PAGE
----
This finding led researchers to suggest that alongside increased muscle mass, tomatidine also reduces body fat. Therefore, we can see that tomatidine may be an incredibly useful addition to a recomp stack.

  • Improved Cardiovascular Profile

    Unlike many of the popular and questionable anabolic ingredients on the market, tomatidine is actually good for you! A 2012 study showed that Tomatidine and esculeogenin-A (another tomato alkaloid) inhibited the uptake of cholesterol in human macrophages.[1]

    This finding is noteworthy because human immune cells “soak up” cholesterol and play a vital role in the clogging of blood vessels. Researchers concluded that tomatidine and esculeogenin-A may then work as well as some prescription medicines against atherosclerosis.[1] It’s also worth mentioning, that this was the first evidence that tomatidine significantly improves hyperlipidemia and atherosclerosis in mice by inhibiting ACAT (acyl-CoA:cholesterol O-acyltransferase) activity.

    If that’s not enough to show tomatidine’s heart-health effects, a comprehensive review of the alkaloid found that it reduces both LDL (bad) and serum cholesterol, as well as a significantly reduces atherogenesis (formation of plaque on the interior lining of arteries).[8]

  • Potential Cancer Fighter

    Lycopene Figure 5

    Dose-response analysis of lycopene consumption and risk of prostate cancer. The solid black line and 2 dotted black lines are the restricted cubic spline for the published relative risks (RR) and 95% confidence intervals (CIs).[3]

    We briefly mentioned it above, but lycopene has been studied for both its antioxidant and cancer-combatting properties.[9] However, tomatidine also has been identified as having similar cancer-fighting properties to that of lycopene.[6] This wasn’t the primary reason we covered tomatidine, but we thought it pertinent to show that tomatidine has lots to offer as a supplement.

Suffice it to say this compound is incredibly noteworthy, and warrants much greater attention from supplement manufacturers, industry researchers, and advanced-level supplement consumers and athletes.

We’ve always been fans of tomatoes for their taste and antioxidant power, but now we’re realizing that if we can isolate this key ingredient from our beloved fruits, we can get anabolic perks as well! We look forward to more serious human-based research over the coming years, and will keep the above section up-to-date as it arrives.

What are the best Tomatidine muscle-building supplements?

The original supplement listed on this page has unfortunately been discontinued and there is no replacement as of 2020.

What’s the best Tomatidine ingredient?

Tomatidine definitely isn’t the easiest ingredient to extract. You can’t just throw a bunch of tomatoes into a blender, hit the puree button, strain, encapsulate it, and call it a day — you need highly specialized equipment to standardize for the right alkaloids, and then you need the ability to test for them.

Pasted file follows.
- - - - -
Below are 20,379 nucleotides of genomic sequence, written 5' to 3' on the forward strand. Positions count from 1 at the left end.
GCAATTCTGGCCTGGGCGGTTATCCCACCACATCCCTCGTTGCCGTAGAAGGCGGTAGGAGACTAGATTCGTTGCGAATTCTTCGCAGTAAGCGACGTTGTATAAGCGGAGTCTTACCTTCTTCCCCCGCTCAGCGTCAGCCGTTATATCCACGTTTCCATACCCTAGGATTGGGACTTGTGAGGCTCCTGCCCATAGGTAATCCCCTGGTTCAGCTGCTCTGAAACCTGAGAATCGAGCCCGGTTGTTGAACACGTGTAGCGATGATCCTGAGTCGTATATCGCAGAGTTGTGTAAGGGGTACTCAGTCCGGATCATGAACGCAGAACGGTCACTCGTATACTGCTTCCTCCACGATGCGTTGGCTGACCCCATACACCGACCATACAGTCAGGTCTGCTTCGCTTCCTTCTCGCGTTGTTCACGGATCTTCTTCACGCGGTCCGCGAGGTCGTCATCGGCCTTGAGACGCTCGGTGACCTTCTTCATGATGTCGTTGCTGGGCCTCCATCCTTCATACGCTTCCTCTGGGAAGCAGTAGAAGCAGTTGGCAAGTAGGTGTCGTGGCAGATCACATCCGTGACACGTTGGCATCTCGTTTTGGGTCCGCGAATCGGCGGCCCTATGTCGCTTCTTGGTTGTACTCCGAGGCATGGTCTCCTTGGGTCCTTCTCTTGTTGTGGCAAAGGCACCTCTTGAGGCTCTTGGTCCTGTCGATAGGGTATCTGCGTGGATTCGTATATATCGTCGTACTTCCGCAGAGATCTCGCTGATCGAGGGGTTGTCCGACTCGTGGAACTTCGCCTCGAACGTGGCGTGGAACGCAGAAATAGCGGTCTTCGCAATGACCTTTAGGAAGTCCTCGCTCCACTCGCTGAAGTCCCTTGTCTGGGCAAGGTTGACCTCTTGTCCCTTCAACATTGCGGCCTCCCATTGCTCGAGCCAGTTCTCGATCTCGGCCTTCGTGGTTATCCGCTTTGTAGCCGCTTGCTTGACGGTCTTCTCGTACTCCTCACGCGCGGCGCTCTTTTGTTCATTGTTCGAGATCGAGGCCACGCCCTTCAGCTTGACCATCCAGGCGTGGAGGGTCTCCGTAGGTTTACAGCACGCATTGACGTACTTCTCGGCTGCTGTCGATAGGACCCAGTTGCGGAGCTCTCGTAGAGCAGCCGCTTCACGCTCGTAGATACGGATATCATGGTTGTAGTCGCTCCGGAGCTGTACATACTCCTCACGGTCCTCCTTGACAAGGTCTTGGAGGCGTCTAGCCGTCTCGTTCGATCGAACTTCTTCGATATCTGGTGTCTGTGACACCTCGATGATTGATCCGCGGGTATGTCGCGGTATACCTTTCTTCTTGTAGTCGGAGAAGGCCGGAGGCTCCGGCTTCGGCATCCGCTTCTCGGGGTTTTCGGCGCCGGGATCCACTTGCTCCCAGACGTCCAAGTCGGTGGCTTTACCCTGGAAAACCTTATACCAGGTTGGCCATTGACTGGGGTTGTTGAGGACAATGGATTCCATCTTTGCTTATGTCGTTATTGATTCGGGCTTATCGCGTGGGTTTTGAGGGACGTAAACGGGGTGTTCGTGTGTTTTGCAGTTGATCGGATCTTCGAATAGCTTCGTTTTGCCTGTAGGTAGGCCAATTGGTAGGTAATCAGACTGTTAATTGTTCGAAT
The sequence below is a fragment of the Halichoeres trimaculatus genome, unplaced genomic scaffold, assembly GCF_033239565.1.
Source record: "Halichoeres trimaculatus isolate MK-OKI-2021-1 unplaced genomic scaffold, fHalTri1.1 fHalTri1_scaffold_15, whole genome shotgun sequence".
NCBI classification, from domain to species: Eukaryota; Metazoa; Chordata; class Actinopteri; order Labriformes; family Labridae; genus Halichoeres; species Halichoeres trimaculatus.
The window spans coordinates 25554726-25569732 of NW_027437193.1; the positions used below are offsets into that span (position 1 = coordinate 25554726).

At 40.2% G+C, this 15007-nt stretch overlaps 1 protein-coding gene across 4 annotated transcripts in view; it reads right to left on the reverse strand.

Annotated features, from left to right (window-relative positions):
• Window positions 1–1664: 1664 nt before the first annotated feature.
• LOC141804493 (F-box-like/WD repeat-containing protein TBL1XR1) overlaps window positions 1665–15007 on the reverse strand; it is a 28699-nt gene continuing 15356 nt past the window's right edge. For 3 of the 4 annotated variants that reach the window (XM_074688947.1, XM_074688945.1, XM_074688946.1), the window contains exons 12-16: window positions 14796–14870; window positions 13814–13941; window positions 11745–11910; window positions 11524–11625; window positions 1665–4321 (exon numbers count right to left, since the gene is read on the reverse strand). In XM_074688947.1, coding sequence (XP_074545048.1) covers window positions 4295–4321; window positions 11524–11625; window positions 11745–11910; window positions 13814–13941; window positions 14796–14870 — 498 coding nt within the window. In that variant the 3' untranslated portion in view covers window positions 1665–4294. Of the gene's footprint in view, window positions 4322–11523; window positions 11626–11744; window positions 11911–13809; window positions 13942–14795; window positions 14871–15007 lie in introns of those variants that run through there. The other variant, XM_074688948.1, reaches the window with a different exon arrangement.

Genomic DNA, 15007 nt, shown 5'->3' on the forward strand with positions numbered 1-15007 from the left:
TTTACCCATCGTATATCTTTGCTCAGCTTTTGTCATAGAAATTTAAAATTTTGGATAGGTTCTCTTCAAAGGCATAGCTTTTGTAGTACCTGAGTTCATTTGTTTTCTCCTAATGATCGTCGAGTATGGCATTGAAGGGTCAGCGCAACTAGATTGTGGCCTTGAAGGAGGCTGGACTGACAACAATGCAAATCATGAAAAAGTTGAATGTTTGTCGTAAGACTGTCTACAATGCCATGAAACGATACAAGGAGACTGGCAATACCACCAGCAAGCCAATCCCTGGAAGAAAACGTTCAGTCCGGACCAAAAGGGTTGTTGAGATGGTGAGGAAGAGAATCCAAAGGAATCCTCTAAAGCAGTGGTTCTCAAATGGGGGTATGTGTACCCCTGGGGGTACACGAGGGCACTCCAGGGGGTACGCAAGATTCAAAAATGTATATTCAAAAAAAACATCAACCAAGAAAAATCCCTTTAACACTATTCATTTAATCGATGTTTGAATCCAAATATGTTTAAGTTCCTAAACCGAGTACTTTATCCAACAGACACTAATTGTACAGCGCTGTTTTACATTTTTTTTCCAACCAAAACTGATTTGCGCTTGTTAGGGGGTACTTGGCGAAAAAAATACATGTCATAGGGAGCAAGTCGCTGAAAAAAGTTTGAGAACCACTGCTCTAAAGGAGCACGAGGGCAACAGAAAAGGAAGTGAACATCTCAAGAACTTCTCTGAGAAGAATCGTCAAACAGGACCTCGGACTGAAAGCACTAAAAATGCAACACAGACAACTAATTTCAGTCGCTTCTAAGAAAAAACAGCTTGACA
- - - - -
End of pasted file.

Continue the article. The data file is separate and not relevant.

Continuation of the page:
To really drive the point home, we’ve been told that companies working on tomatidine extracts “have burned through large truckloads of tomatoes in the process (I’m not kidding).”

What makes Ultra-Tomatidine the superior form of tomatidine?

Ultra-Tomatidine was the ingredient originally launched, and it used a new absorption strategy that you may not have encountered before in a supplement. It was a complex consisting of tomatidine and shilajit that provides 50mg tomatidine and 200mg shilajit per capsule.

Why include shilajit?

We were wondering the same thing when we first encountered Ultra-Tomatidine, so we did some digging and found a wealth of information on this compound.

First and foremost, the primary reason shilajit is packaged alongside tomatidine is that it enhances the bioavailability of compounds its packaged alongside. The main bioactive of shilajit is Fulvic Acid, which has been investigated for its ability to enhance the bioavailability of other poorly absorbed ingredients, namely furosemide.[10,11]

Shilajit Absorption

Effect of PS (purified shilajit) on testosterone and its mediators with respect to placebo control.[12]

There haven’t been any clinical trials conducted testing this tomatidine+shilajit combination, but based on its results with furosemide, we’re willing to bet it’ll do a fairly decent job when it comes to increasing tomatidine’s uptake.

Possible testosterone increases as well!

Shilajit may also impart its own anabolic and pro-testosterone properties. Originally used in Ayurveda as a natural disease / illness fighter, more recent research on shilajit finds that it increases both testosterone secretion and stimulation.[12]

Furthermore, an entirely separate research trial found that consuming shilajit “resulted in skeletal muscle adaptation through upregulation of ECM-related genes that control muscle mechanotransduction properties, elasticity, repair, and regeneration.”[13]

To put this in plain English, shilajit improves skeletal muscle’s pliability — and its ability to repair itself when subjected to stress or damage — as is in the case when resistance training.

Shilajit vs. Liposome

Many of our readers are familiar with other systems to enhance bioavailability of supplements, such as adding black pepper extract or putting the ingredient into a liposome.

Before releasing Ultra-Tomatidine, its creators claimed to have carefully tested the ingredient in various cyclodextrin complexes, phospholipid complexes, and shilajit complexes.

In terms of dissolution, the cyclodextrin (HPBCD) and shilajit complexes were roughly equal — but the shilajit complex dissolved much more rapidly in water, which is a major plus. The use of shilajit also brings with it additional benefits, and it is more clearly DSHEA compliant. Shilajit isn’t cheap, but it was clearly the best choice for use with tomatidine.

The mechanism of complexation is not terribly straightforward. It involves a combination of hydrogen bonding, inclusion in humic acid cavities, and particle amorphization.

Avoid Knock-Off / Low-Quality Paradise extracts: HPLC Test Results: